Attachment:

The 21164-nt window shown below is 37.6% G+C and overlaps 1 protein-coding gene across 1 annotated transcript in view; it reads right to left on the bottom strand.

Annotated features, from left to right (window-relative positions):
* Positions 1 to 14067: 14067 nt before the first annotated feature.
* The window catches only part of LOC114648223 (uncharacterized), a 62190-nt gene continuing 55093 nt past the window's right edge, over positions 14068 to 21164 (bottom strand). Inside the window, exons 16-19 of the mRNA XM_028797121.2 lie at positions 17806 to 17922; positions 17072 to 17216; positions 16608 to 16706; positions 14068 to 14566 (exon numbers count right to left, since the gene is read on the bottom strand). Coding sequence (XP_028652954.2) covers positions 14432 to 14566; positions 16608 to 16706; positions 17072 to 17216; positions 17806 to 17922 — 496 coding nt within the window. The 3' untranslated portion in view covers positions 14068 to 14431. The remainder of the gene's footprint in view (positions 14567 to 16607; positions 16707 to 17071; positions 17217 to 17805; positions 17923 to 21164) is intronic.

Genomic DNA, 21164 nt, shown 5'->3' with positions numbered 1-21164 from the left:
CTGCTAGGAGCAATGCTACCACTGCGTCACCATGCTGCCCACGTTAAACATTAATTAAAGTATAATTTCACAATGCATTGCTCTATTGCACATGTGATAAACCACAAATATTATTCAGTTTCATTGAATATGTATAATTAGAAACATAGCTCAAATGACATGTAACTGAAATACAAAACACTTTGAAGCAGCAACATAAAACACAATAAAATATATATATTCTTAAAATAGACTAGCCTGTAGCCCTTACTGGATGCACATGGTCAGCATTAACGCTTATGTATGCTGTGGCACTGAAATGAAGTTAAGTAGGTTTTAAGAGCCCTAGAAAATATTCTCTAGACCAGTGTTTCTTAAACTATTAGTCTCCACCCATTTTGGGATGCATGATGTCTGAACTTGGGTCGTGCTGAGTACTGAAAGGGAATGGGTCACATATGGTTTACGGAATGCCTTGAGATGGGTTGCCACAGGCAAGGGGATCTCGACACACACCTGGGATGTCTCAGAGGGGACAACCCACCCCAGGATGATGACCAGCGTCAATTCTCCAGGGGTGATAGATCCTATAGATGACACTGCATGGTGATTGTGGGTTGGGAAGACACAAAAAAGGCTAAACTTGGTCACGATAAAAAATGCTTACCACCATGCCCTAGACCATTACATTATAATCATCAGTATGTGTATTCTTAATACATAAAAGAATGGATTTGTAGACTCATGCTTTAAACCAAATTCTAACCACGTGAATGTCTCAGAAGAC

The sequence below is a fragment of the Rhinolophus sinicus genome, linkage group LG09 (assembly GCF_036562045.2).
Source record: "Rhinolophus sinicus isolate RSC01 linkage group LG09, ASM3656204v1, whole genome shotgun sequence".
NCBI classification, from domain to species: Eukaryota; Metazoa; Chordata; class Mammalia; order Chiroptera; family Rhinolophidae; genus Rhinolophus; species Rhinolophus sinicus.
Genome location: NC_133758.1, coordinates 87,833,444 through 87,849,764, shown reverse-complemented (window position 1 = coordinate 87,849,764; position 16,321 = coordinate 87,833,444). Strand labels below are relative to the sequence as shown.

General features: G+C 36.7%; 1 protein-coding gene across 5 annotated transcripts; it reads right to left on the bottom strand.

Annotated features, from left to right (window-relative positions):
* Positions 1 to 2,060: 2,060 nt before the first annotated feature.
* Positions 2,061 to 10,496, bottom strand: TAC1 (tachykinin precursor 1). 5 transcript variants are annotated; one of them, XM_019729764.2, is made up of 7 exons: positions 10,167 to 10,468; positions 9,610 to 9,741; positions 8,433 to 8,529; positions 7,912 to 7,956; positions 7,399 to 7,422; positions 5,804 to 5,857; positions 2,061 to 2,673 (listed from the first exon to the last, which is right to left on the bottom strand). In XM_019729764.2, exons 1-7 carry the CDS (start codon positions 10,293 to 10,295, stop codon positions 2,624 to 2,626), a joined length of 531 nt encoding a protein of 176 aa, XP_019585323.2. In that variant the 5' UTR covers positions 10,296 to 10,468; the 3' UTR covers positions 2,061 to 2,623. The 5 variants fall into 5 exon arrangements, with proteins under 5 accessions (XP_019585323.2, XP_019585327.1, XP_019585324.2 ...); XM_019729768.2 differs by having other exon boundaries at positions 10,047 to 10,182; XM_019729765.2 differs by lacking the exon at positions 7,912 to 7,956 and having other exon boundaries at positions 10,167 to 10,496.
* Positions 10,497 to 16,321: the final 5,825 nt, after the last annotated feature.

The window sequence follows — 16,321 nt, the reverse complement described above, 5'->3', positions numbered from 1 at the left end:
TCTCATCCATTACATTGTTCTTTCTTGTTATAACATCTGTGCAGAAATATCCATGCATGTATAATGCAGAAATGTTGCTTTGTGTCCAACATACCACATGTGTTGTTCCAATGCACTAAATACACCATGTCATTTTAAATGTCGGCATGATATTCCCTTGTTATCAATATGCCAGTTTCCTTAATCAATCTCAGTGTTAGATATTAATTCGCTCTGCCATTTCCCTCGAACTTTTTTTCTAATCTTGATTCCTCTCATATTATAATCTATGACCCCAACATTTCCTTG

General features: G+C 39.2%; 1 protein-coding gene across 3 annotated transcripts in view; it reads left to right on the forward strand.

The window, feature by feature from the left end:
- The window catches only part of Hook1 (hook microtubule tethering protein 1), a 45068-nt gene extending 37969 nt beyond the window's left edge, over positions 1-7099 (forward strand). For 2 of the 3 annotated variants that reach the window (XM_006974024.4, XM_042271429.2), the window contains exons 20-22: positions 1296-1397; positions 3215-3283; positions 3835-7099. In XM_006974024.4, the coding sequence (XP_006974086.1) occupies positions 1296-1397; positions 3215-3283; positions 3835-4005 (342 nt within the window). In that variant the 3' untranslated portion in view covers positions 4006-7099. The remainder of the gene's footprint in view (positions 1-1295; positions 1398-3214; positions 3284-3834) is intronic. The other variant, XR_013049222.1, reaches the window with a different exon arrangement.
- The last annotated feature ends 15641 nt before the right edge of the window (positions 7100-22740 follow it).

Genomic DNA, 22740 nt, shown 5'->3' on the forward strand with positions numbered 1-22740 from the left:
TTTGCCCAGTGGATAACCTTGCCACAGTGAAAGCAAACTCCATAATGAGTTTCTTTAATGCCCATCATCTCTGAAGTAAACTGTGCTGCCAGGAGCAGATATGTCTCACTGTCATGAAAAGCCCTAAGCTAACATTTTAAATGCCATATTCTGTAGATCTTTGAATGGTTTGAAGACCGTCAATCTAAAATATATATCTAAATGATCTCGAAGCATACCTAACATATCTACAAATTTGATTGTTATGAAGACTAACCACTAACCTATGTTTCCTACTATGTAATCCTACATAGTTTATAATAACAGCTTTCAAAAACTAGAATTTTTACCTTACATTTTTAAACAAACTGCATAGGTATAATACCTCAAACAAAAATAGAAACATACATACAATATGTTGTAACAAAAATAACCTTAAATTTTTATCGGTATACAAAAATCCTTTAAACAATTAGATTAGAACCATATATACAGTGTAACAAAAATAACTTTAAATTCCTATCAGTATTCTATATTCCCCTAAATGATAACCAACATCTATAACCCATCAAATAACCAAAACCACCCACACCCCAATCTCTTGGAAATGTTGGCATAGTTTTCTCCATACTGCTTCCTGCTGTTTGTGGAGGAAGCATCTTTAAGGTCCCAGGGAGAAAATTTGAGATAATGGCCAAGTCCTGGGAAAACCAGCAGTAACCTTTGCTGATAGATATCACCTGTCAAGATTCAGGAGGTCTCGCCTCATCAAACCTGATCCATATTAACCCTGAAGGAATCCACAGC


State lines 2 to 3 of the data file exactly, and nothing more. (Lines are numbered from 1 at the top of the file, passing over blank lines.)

Annotated features, from left to right (window-relative positions):
* Positions 1 to 14067: 14067 nt before the first annotated feature.